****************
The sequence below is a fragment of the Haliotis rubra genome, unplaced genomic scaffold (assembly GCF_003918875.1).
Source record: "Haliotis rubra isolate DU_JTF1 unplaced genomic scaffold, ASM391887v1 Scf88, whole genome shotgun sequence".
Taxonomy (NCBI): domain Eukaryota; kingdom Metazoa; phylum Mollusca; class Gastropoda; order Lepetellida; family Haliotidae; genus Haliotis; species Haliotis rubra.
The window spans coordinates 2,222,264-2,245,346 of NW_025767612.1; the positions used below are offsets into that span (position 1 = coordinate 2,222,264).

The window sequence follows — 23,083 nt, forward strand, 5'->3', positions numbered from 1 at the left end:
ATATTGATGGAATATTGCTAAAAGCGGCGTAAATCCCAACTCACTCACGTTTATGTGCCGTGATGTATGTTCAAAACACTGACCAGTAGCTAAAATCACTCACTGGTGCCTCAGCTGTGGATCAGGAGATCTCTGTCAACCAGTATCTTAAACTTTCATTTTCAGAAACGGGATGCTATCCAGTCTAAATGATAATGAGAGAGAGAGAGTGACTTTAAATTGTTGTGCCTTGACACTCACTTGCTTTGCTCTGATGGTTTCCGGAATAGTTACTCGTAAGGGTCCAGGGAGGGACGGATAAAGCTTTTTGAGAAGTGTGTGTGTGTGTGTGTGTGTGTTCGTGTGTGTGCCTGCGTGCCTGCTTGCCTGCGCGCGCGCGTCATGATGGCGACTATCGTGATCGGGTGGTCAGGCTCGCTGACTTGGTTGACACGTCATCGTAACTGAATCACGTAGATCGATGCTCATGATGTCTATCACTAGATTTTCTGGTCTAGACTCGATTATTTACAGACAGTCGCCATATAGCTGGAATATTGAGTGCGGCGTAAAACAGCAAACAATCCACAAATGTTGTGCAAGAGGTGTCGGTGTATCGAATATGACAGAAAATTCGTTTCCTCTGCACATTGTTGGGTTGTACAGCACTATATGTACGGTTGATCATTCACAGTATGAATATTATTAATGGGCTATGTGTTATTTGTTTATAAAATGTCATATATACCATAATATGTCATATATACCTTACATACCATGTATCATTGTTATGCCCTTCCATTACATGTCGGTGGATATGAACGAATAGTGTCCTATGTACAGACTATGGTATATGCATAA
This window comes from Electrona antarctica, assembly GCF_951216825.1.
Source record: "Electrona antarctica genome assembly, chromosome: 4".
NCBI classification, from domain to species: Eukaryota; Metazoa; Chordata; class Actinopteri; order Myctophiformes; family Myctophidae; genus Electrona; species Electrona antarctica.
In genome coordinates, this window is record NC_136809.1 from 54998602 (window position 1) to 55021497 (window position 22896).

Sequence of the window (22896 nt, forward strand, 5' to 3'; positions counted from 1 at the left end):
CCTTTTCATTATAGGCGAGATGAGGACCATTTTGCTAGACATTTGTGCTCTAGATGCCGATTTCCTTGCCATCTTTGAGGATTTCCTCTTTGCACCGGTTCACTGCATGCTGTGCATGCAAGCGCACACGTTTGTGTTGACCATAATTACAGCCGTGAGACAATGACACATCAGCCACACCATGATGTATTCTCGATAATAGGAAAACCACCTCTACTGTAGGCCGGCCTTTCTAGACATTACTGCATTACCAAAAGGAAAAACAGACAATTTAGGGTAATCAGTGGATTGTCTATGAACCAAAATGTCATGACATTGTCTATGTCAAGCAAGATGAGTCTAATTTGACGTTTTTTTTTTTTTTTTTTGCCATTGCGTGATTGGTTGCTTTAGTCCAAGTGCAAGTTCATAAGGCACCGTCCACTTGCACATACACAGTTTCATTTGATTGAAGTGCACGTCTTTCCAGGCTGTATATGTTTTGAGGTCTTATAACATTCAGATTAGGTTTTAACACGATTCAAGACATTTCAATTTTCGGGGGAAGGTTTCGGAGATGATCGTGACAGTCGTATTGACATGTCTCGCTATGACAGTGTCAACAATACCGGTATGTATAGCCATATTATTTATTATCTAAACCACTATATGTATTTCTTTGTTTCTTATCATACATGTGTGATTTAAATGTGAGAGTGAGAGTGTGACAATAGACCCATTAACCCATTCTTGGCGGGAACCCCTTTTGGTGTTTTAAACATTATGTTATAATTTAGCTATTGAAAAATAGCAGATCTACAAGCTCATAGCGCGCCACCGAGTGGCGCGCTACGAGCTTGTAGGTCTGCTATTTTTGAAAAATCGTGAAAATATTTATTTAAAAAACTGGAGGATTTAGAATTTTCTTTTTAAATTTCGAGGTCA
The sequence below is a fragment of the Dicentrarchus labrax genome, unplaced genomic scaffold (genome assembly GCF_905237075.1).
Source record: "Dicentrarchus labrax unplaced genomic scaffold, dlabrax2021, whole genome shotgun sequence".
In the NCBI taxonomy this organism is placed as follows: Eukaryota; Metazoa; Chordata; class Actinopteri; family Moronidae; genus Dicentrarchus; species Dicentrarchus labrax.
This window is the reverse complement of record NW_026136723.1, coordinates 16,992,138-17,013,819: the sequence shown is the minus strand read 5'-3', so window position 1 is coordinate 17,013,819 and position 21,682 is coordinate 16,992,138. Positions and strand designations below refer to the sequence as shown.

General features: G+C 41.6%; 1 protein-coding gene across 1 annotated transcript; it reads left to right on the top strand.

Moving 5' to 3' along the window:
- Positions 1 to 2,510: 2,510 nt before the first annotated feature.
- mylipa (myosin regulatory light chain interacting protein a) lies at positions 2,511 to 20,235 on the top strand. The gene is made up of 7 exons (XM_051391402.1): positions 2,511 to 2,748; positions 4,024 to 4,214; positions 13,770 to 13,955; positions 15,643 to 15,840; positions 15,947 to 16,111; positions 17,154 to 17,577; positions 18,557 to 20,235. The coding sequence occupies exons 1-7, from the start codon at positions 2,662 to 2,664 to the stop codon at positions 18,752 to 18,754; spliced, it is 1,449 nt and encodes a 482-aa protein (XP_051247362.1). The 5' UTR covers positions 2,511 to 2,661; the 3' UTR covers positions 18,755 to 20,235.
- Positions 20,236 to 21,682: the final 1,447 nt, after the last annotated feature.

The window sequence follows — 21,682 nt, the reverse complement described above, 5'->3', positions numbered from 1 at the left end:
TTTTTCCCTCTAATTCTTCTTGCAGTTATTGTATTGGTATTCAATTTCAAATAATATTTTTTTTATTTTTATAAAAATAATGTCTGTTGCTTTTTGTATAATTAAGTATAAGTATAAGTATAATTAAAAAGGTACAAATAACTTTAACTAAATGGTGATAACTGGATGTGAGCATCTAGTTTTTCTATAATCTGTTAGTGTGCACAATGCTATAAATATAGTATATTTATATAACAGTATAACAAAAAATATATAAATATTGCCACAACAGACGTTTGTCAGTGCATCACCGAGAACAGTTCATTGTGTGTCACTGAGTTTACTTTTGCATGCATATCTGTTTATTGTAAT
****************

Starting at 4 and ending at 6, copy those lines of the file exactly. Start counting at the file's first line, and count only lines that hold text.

The window spans coordinates 2,222,264-2,245,346 of NW_025767612.1; the positions used below are offsets into that span (position 1 = coordinate 2,222,264).

The window sequence follows — 23,083 nt, forward strand, 5'->3', positions numbered from 1 at the left end:
ATATTGATGGAATATTGCTAAAAGCGGCGTAAATCCCAACTCACTCACGTTTATGTGCCGTGATGTATGTTCAAAACACTGACCAGTAGCTAAAATCACTCACTGGTGCCTCAGCTGTGGATCAGGAGATCTCTGTCAACCAGTATCTTAAACTTTCATTTTCAGAAACGGGATGCTATCCAGTCTAAATGATAATGAGAGAGAGAGAGTGACTTTAAATTGTTGTGCCTTGACACTCACTTGCTTTGCTCTGATGGTTTCCGGAATAGTTACTCGTAAGGGTCCAGGGAGGGACGGATAAAGCTTTTTGAGAAGTGTGTGTGTGTGTGTGTGTGTGTTCGTGTGTGTGCCTGCGTGCCTGCTTGCCTGCGCGCGCGCGTCATGATGGCGACTATCGTGATCGGGTGGTCAGGCTCGCTGACTTGGTTGACACGTCATCGTAACTGAATCACGTAGATCGATGCTCATGATGTCTATCACTAGATTTTCTGGTCTAGACTCGATTATTTACAGACAGTCGCCATATAGCTGGAATATTGAGTGCGGCGTAAAACAGCAAACAATCCACAAATGTTGTGCAAGAGGTGTCGGTGTATCGAATATGACAGAAAATTCGTTTCCTCTGCACATTGTTGGGTTGTACAGCACTATATGTACGGTTGATCATTCACAGTATGAATATTATTAATGGGCTATGTGTTATTTGTTTATAAAATGTCATATATACCATAATATGTCATATATACCTTACATACCATGTATCATTGTTATGCCCTTCCATTACATGTCGGTGGATATGAACGAATAGTGTCCTATGTACAGACTATGGTATATGCATAA